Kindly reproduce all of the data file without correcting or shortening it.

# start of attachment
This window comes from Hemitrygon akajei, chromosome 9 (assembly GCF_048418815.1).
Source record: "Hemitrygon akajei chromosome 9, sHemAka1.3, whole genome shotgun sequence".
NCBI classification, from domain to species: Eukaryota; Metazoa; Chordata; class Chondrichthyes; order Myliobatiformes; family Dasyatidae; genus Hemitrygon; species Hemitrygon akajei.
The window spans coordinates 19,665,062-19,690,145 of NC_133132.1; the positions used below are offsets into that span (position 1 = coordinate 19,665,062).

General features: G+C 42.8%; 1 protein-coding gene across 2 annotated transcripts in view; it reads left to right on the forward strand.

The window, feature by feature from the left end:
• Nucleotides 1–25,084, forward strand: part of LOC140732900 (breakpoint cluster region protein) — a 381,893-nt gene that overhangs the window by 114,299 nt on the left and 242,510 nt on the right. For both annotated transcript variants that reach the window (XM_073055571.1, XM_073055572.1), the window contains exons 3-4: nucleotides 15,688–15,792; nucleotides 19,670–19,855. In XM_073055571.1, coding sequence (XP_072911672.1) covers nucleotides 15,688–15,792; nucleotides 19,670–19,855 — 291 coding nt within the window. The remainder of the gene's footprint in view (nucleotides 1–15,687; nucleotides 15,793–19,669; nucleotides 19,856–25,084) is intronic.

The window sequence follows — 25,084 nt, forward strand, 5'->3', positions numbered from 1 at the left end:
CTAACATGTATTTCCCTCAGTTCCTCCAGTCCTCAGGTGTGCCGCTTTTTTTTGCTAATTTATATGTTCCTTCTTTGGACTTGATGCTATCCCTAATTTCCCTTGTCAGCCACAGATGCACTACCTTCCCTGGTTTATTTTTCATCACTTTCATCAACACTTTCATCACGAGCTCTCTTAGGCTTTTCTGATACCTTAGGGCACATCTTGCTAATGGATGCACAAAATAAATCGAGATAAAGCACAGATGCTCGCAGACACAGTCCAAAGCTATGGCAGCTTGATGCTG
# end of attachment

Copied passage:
This window comes from Hemitrygon akajei, chromosome 9 (assembly GCF_048418815.1).
Source record: "Hemitrygon akajei chromosome 9, sHemAka1.3, whole genome shotgun sequence".
NCBI classification, from domain to species: Eukaryota; Metazoa; Chordata; class Chondrichthyes; order Myliobatiformes; family Dasyatidae; genus Hemitrygon; species Hemitrygon akajei.
The window spans coordinates 19,665,062-19,690,145 of NC_133132.1; the positions used below are offsets into that span (position 1 = coordinate 19,665,062).

General features: G+C 42.8%; 1 protein-coding gene across 2 annotated transcripts in view; it reads left to right on the forward strand.

The window, feature by feature from the left end:
• Nucleotides 1–25,084, forward strand: part of LOC140732900 (breakpoint cluster region protein) — a 381,893-nt gene that overhangs the window by 114,299 nt on the left and 242,510 nt on the right. For both annotated transcript variants that reach the window (XM_073055571.1, XM_073055572.1), the window contains exons 3-4: nucleotides 15,688–15,792; nucleotides 19,670–19,855. In XM_073055571.1, coding sequence (XP_072911672.1) covers nucleotides 15,688–15,792; nucleotides 19,670–19,855 — 291 coding nt within the window. The remainder of the gene's footprint in view (nucleotides 1–15,687; nucleotides 15,793–19,669; nucleotides 19,856–25,084) is intronic.

The window sequence follows — 25,084 nt, forward strand, 5'->3', positions numbered from 1 at the left end:
CTAACATGTATTTCCCTCAGTTCCTCCAGTCCTCAGGTGTGCCGCTTTTTTTTGCTAATTTATATGTTCCTTCTTTGGACTTGATGCTATCCCTAATTTCCCTTGTCAGCCACAGATGCACTACCTTCCCTGGTTTATTTTTCATCACTTTCATCAACACTTTCATCACGAGCTCTCTTAGGCTTTTCTGATACCTTAGGGCACATCTTGCTAATGGATGCACAAAATAAATCGAGATAAAGCACAGATGCTCGCAGACACAGTCCAAAGCTATGGCAGCTTGATGCTG